This can help reduce your capital expenditures and help with depreciation. If you couple this with increasing utilization, your ROI improves significantly.
Consolidate lube types to minimize duplication.. Make sure you are following the manufacturers’ recommendations for the type because type of lubrication is based on speed, loads and temperature requirements. All lubes are not the same.
About 50 percent of all lube related failures are due to poor handling and storage practices. Improving storage by covering containers, using filters, eliminating open containers, avoiding storing drums on their end, taking periodic samples of bulk storage and using smaller, more frequent turnover of storage can help improve performance and costs.
Train mechanics or techs in tribology, or the science of lubrication. Most have never had any formal training in lubrication and that results in poor decisions, poor execution practices… and more costs., Here is an example of the training and certification.
When purchasing, use the EOQ to ensure you don’t purchase too much of a “good deal.” A 20 percent savings on items that will sit on the shelf for the next five years may not have been the best use of the company’s money. Here is a link showing the formula.
A formal process to enroll operators in the basic care of their equipment is a great savings strategy. By having the folks closest to the equipment taking better care of it and reporting problems while they are small you can eliminate 70 to 75 percent of potential large-scale failures later. More ownership of the equipment leads to stewardship and better performance. This lowers your maintenance costs.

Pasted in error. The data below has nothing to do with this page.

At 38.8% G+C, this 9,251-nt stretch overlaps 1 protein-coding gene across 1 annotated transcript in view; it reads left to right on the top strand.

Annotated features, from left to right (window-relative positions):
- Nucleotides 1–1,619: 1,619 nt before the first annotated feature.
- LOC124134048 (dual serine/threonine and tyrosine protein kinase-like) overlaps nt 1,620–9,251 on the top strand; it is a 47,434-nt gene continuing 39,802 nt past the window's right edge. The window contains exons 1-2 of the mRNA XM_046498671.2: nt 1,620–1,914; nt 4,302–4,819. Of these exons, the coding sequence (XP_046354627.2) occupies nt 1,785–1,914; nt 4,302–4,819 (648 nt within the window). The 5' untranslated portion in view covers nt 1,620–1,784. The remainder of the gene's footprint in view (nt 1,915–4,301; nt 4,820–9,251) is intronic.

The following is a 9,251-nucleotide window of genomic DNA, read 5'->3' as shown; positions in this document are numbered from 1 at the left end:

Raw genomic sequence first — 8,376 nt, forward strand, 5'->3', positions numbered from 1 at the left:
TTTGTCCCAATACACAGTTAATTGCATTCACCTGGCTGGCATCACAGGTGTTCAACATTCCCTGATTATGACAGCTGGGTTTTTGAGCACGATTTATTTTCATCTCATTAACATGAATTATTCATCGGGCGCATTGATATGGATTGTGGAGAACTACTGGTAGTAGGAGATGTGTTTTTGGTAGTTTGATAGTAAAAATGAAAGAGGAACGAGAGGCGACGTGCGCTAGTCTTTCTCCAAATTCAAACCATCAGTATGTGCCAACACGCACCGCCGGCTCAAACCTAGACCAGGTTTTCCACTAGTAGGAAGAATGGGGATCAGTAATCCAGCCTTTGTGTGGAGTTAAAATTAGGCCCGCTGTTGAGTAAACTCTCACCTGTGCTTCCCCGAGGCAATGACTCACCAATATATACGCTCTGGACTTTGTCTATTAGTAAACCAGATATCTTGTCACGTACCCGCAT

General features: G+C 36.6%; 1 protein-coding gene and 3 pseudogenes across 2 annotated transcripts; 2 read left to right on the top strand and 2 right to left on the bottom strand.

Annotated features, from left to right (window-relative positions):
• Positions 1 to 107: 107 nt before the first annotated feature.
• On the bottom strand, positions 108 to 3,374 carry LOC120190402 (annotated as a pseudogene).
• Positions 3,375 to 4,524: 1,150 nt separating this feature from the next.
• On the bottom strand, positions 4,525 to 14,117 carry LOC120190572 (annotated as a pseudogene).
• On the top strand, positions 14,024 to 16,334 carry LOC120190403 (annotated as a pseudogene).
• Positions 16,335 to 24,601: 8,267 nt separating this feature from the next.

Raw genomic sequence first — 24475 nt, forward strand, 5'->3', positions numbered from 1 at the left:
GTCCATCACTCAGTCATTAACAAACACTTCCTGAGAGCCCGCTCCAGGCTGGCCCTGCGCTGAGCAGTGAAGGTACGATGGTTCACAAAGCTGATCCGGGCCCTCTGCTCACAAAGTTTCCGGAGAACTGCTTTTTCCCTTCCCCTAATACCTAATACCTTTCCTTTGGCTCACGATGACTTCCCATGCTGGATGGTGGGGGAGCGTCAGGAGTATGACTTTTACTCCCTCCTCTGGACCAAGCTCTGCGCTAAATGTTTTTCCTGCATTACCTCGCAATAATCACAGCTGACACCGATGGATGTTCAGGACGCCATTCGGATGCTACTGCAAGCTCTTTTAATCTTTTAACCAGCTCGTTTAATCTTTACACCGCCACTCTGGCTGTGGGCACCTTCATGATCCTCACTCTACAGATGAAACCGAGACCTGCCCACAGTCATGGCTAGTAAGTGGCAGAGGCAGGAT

The rule of thumb is to avoid spending more than 50 percent of the residual or resale value per year on maintaining the asset. The following chart shows what happened when a company did this for several years. The far right hand column shows the maintenance cost per hour to keep the equipment serviceable. This is putting good money after bad.
Serious waste is made on mobilization moves due to poor communications and coordination. Managers and staff spend hours each year trying to locate equipment. “Do I have a spare roller backup?” or “Where is 342 skid steer?” Rental equipment will sit unused for days or weeks because no one was tracking it. Using a dispatching program is great way to minimize idle time of equipment sitting and not generating revenue.
Maintenance systems are like accounting systems. There are some minimal expectations as to how they should work, but many folks have been promoted up from the ranks without a thorough knowledge as to what that looks like. You may need some outside help if you don’t think your system is running as efficiently as it should be. Consider using a third party assessment to see where you are and what the opportunities and value to improve.
Preston Ingalls has more than 41 years of maintenance experience and is president/CEO of TBR Strategies, a Raleigh, North Carolina-based maintenance and reliability consulting firm. He has consulted with firms that have won the Association of Equipment Management Professionals’ Fleet Masters Award for fleet maintenance excellence in 2004 and 2009. In addition, he assisted two other organizations in winning the North American Maintenance Excellence Award.